At step 400, CAS 60 requests smartcard mating information (described below in further detail) from a smartcard mating management system 70 of the MSO. The mating management system is part of the conditional access system, but includes custom software and hardware to support new smartcard Media Cipher Smartcard (MCSC) mating functionality. Mating management system 70 performs smartcard mating management functions, including generation and management of secure keys and messages to administer the mating process. Preferably, management system 70 is physically secured and separated from other access controller functions to prevent piracy/theft of its algorithms and keys. That is, secure algorithms and keys are in an ASIC chip physically separated from nonsecure processing.
Management system 70 accepts identified smartcard and host STB pairs to be initially mated, and generates keys and messages to complete the initial mating process. Specifically, system 70 generates the STB Provisioning Key (“SPK”), the STB Mating Key (“SMK”), or “ESPK(SMK)” which is the SMK encrypted under the SPK, and STB Authentication Keys (“SAK”). The SAKs may be either encrypted under the SMK—in which case, such SAK is denoted “ESMK(SAK)” herein—or the MMK—(in which case, such SAK is denoted “EMMK(SAK)” herein. System 70 generates EMMs (for each such key except the SPK) that enable secure transmission of these keys to the smartcard/host STB. System 70 stores and tracks the entirety of this generated information.
Management system 70 further accepts identified smartcard and host STB pairs to be re-mated (discussed below in further detail), indexed by the smartcard initially mated to the host STB. Because the host STB does not have its own innate identity, smartcards subsequent to the initially mated smartcard may be mated to the host STB by identifying the initially mated smartcard, transferring the configuration of the initially mated smartcard to a subsequent smartcard, and mating the subsequent smartcard to the original host STB. Preferably, management system 70 is responsible only for SPK, SMK, and SAK information; conditional access system 60 is responsible for entitlements (including transferring entitlements between initially mated and subsequent smartcards). Management system 70 accepts queries and re-generation of SAKs and EMMs for general administrative purposes.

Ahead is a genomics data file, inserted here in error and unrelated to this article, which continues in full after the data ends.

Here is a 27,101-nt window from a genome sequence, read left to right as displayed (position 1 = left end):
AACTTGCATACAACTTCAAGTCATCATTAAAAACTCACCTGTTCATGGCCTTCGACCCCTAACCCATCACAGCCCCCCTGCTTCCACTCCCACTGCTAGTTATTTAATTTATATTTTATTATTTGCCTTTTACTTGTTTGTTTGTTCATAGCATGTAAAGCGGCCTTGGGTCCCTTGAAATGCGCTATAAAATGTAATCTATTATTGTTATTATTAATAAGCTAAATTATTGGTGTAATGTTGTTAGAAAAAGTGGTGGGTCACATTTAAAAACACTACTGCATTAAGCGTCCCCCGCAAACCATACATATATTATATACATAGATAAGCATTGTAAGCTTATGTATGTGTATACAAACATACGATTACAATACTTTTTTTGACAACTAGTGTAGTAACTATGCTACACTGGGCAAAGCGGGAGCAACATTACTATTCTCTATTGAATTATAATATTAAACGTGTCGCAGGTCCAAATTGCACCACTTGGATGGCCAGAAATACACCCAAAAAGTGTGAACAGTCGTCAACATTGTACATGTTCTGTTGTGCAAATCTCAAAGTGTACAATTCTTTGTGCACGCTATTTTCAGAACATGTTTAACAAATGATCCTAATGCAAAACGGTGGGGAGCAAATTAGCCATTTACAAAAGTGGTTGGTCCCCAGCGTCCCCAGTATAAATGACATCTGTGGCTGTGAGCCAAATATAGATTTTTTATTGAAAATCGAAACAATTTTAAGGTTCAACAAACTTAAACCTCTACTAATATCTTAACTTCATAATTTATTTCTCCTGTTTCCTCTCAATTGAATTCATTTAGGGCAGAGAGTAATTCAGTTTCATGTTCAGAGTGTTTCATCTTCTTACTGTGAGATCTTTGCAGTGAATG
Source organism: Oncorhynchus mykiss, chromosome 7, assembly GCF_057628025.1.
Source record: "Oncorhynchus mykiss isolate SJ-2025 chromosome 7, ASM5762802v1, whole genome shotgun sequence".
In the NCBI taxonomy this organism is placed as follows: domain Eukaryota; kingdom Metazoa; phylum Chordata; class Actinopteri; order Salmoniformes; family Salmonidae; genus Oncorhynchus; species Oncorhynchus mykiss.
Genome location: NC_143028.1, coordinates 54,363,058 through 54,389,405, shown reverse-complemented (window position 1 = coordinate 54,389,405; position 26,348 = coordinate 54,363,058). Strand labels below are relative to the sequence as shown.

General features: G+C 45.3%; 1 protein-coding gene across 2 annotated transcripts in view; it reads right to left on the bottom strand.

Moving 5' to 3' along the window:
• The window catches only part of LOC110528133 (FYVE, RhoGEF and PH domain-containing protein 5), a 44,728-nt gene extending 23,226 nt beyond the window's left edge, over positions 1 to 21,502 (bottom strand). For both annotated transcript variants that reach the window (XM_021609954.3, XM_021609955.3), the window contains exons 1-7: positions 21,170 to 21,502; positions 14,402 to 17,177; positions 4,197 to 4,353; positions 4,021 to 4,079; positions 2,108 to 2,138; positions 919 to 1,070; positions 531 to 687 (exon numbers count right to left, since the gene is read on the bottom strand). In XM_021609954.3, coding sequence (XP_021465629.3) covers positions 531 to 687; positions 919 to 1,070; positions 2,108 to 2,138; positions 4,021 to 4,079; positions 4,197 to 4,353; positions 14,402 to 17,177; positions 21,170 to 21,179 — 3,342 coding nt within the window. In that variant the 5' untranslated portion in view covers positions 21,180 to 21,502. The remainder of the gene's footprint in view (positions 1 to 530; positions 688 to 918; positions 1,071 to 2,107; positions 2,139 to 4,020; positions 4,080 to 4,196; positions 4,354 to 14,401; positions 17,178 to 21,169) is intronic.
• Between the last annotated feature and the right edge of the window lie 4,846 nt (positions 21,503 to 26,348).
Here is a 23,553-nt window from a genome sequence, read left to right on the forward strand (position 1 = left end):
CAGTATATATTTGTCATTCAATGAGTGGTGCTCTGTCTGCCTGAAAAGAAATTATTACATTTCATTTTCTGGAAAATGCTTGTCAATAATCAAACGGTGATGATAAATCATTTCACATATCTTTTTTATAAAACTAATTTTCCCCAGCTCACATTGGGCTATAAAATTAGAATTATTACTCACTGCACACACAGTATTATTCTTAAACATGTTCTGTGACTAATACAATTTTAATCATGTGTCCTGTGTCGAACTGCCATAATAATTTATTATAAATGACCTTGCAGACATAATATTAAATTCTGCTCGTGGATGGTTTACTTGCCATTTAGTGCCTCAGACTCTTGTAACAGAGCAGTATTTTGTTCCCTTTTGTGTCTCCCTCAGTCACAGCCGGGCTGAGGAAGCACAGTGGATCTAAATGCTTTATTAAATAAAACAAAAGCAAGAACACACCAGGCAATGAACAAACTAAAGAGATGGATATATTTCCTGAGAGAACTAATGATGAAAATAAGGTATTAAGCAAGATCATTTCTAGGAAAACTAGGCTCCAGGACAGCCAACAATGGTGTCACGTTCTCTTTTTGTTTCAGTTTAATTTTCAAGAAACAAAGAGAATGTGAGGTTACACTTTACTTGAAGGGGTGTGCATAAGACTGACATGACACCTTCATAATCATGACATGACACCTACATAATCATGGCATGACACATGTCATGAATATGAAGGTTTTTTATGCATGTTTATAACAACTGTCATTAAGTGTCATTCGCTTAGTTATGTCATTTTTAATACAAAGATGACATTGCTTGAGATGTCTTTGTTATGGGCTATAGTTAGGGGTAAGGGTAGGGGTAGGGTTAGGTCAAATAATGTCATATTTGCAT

At step 500, management system 70 returns smartcard mating information (i.e., SPK, ESPK(SMK), ESMK(SAK) and EMMK(SAK)) to the conditional access system 60 actually contained in the EMMs, except SPK. It is important to note that the simultaneously transmitted SAK, although encrypted under different keys, ESMK(SAK) and EMMK(SAK), are identical.
At step 600, CAS 60 forwards the SPK generated by management system 70 to billing system 50 in response to the initialization by billing system 50 performed in step 300. The SPK is the means by which each host STB is provided its unique identity.
At step 700, billing system 50 returns the SPK to CSR 40 in response to the initial request made by CSR 40.
At step 800, CSR 40 communicates the SPK to customer 20. Because cable path 71 carries security risks, personalization of the host STB is done outside of cable path 71 (i.e., not via the cable into the host STB). Accordingly, CSR 40 gives the customer the SPK information, which consists of a code to be typed into the host STB via its front panel or remote control, to personalize the host STB. Preferably, the SPK is provided to the customer by the CSR in a human-readable form, such as a code word or a limited amount of numerical data.
At step 900, customer 20 enters the SPK into the host STB 80 via its front panel, by remote control, or by other appropriate means known in the art. Entry of the SPK into the host STB serves to personalize host STB 80 to customer 20. Once the SPK is so entered, host STB 80 is expected to retain the entered SPK indefinitely. The only time re-entry may be required for a specific host STB is when the host STB is damaged in some way (e.g., memory corrupted) or there is some operational problem requiring full re-initialization (in which case a different SPK is entered.)
At step 1000, CAS 60 forwards the remainder of the smartcard mating information (i.e., the ESPK(SMK), ESMK(SAK) and EMMK(SAK)) embedded in EMMs to host STB 80 via the cable headend distribution equipment and the cable plant 71. Preferably, this mating information is delivered in an encrypted form. Host STB 80 has adopted the smartcard unit address, thereby enabling the host STB to receive the EMMs, extract the mating information intended for the host STB, and then pass the EMMs to the smartcard for further processing. Preferably, the encrypted values ESPK(SMK) and ESMK(SAK) are retained by the host STB indefinitely.